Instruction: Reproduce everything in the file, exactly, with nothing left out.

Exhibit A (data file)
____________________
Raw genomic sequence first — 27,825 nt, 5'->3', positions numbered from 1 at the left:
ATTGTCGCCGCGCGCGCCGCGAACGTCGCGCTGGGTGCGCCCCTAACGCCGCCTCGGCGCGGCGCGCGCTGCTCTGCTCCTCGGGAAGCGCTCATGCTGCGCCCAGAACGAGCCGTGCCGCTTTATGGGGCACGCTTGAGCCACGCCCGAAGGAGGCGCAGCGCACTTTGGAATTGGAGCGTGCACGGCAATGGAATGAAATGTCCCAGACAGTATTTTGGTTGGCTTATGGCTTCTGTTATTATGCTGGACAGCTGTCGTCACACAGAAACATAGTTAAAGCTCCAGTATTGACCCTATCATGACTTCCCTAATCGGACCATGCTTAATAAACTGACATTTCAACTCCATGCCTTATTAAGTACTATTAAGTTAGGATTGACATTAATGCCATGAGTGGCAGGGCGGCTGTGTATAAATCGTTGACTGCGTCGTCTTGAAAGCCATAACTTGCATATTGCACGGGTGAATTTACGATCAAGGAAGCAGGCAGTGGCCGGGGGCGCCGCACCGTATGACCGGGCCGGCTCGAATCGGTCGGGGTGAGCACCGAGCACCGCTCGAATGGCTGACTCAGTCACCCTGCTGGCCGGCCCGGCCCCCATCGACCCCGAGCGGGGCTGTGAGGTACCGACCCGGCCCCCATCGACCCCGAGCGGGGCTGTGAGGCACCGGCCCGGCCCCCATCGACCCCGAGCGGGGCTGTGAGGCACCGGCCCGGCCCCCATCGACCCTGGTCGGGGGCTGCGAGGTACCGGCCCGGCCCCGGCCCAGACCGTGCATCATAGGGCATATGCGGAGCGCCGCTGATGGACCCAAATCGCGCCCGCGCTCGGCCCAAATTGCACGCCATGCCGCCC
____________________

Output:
Raw genomic sequence first — 27,825 nt, 5'->3', positions numbered from 1 at the left:
ATTGTCGCCGCGCGCGCCGCGAACGTCGCGCTGGGTGCGCCCCTAACGCCGCCTCGGCGCGGCGCGCGCTGCTCTGCTCCTCGGGAAGCGCTCATGCTGCGCCCAGAACGAGCCGTGCCGCTTTATGGGGCACGCTTGAGCCACGCCCGAAGGAGGCGCAGCGCACTTTGGAATTGGAGCGTGCACGGCAATGGAATGAAATGTCCCAGACAGTATTTTGGTTGGCTTATGGCTTCTGTTATTATGCTGGACAGCTGTCGTCACACAGAAACATAGTTAAAGCTCCAGTATTGACCCTATCATGACTTCCCTAATCGGACCATGCTTAATAAACTGACATTTCAACTCCATGCCTTATTAAGTACTATTAAGTTAGGATTGACATTAATGCCATGAGTGGCAGGGCGGCTGTGTATAAATCGTTGACTGCGTCGTCTTGAAAGCCATAACTTGCATATTGCACGGGTGAATTTACGATCAAGGAAGCAGGCAGTGGCCGGGGGCGCCGCACCGTATGACCGGGCCGGCTCGAATCGGTCGGGGTGAGCACCGAGCACCGCTCGAATGGCTGACTCAGTCACCCTGCTGGCCGGCCCGGCCCCCATCGACCCCGAGCGGGGCTGTGAGGTACCGACCCGGCCCCCATCGACCCCGAGCGGGGCTGTGAGGCACCGGCCCGGCCCCCATCGACCCCGAGCGGGGCTGTGAGGCACCGGCCCGGCCCCCATCGACCCTGGTCGGGGGCTGCGAGGTACCGGCCCGGCCCCGGCCCAGACCGTGCATCATAGGGCATATGCGGAGCGCCGCTGATGGACCCAAATCGCGCCCGCGCTCGGCCCAAATTGCACGCCATGCCGCCC